I Will Not Say the Day is Done
Nor Bid the Stars Farewell
By Dolores J. Nurss
Chapter 34, Part 131
April 1, 1452
The boat bobbed on the waters, tiny on the vastness of the sea. And tinier still, its lone occupant sat upon a bench not made for small creatures like himself, his furry bare feet dangling above the deck. He had no idea what he looked like, of course, out there, especially with the blindfold about his eyes. But he smelled the fresh salt air, and he felt the boat rise and fall with the waves, And his face tingled to the ocean spray, and he heard the never-stilling sighs and gurgles of the water tossing all around him. He wore the same shirt that he had on the day that he had helped to slay a nest of dragonets, the stains not quite washed out despite the best of care. Only now did he fully appreciate their tenaciousness.
Frodo's thoughts went back to the events that brought him here, starting yesterday, after he woke up deliriously happy. His household had fed him a meal of real desert venison, hunted by Bergil and cooked up by Fishenchips, together with many vegetables and a strange but toothsome bread that Elenaril had concocted out of roots. During that meal Leech urged on him seconds and thirds with an insistence that rivaled that of Frodo's own mother--followed by a honeyed dessert that the hobbit simply couldn't resist, presented just when he thought that he could not possibly cram down another mouthful. But he didn't refuse a thing, for not only did he discover himself half-starved by his own recent neglect, and his appetite resurging with interest, but he still reeled from his encounter with higher beings, and everything still tasted like a picnic of the gods. Nothing stronger than goat's milk passed his lips, yet intoxication bubbled through him as from the bottomless springs of the Garden of Lorien.
After a meal like that, Frodo thought he had to either take a walk or perish under the weight of so much food. As sunlight lingered yet awhile in the world, Bergil agreed to accompany him, and to make sure that he got back indoors before dark. And everything he saw or sensed astonished him in its loveliness, still enchanted as he remained by his memory of the light of Valinor, so that people along the way pointed at him, chuckling as they gossiped over how he rhapsodized at a pottery shard's fair curve, or the dainty leaves of weeds--and he didn't care, he found his mockers lovely, too, and the music of their laughter delighted him. In the midst of this stroll they had run into Lord Curudag. In retrospect, he realized that he really should have known better than to attempt to socialize with anyone while still bedazzled...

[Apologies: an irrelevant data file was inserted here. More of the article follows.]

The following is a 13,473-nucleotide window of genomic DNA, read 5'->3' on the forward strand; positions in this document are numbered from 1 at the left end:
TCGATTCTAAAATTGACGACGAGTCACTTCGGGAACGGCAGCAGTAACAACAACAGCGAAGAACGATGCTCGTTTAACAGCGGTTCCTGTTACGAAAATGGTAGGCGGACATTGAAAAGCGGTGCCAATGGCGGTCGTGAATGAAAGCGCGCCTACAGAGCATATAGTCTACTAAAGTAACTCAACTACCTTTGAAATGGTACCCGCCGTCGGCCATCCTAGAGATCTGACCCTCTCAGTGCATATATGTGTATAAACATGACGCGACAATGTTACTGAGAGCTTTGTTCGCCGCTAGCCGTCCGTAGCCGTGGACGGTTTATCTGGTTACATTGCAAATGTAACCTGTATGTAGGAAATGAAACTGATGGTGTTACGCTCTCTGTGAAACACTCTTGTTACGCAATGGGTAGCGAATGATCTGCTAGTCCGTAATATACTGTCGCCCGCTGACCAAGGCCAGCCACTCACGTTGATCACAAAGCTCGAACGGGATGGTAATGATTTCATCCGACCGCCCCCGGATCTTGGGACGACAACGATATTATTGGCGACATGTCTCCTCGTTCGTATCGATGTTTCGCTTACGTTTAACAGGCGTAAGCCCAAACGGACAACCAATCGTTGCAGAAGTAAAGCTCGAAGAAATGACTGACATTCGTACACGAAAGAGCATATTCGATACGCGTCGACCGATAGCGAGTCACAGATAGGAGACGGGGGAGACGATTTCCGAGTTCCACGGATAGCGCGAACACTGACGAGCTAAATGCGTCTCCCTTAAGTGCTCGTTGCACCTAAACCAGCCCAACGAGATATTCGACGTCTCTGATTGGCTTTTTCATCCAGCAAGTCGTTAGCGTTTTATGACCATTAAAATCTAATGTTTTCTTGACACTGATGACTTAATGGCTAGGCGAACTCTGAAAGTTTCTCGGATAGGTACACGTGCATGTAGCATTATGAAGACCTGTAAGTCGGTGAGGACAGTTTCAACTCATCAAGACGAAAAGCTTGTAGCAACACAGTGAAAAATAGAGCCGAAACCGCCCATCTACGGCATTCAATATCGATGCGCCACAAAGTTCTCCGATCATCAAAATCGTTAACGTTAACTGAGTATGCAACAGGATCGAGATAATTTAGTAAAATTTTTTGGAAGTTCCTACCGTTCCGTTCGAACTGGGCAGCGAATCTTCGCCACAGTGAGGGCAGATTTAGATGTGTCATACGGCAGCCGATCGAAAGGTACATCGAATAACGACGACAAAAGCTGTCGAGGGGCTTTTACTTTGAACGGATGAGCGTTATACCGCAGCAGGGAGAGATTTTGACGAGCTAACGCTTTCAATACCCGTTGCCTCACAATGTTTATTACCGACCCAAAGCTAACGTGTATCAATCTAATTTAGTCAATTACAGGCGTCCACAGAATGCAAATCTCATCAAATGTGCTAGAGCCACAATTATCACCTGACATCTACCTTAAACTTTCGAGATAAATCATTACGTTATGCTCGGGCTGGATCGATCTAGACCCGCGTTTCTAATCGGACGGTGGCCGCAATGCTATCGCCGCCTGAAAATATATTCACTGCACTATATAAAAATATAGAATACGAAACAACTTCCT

He felt a disturbance in the waters all around him. Something huge slid through the Nurnen sea, circling and circling; he knew it by the change in the way the waves slapped against his boat. He felt his vessel start to turn, start to whirl in a new-made current...
"There you are!" the Lord of Lossarnach had cried, hailing them. "'Tis little enough that I have seen of you, these past few days, Frodo, but it is good to find you out and about again. I have heard that you were...
"Ill," Bergil had said quickly, while Frodo, said, "Mad?" and grinned. "Quite ill and taken to his bed," Bergil insisted, with a side-kick to the hobbit.
"Yes, yes, quite ill," Frodo agreed. "Unwell. Unbalanced. Cracked."
"What my master means to say is..."
"Lunatic. Batty. Daft." Why hadn't he appreciated before the elf's supreme sense of humor?
"He, uh, he needs a little more rest, but by tomorrow I am sure..."
"Insane. Crazy. And deranged--let us not forget deranged, which makes me wonder what it might be like to be ranged."
Bergil hissed sideways from his mouth, "Frodo, will you please shut up!"
“Fey. Balmy. Unsound of mind.” It took everything Frodo had not to giggle outright at their faces.
"Frodo..." Bergil whisper-pleaded, "We need this man's good will!"
"But none of that matters, milord," Frodo reassured them, striving to sober himself. "Because of last night, you see, and the picnic I enjoyed with Death and all his family--lovely people, really. Did you know that his wife has many arms? But much, much fairer than the snit, you understand. And with them she could dance...ah, could she dance!"
Sadly Curudag said, "I have heard rumors..."
It finally dawned on Frodo that he had not made quite the most desirable impression. "Forgive me, my Lord--good fortune can make a person giddy, I'm afraid. But I am through with the brandy, I assure you--it is not a thing like that. Oh dear; I still haven't impressed you, have I? It was the light, of course. It takes awhile to adjust after having seen that light. And perhaps I've seen it one too many times? Oh my--I fear you still don't understand."
Curudag muttered, "One too many something, that is certain." He turned to Bergil and asked "How long has he been like this?"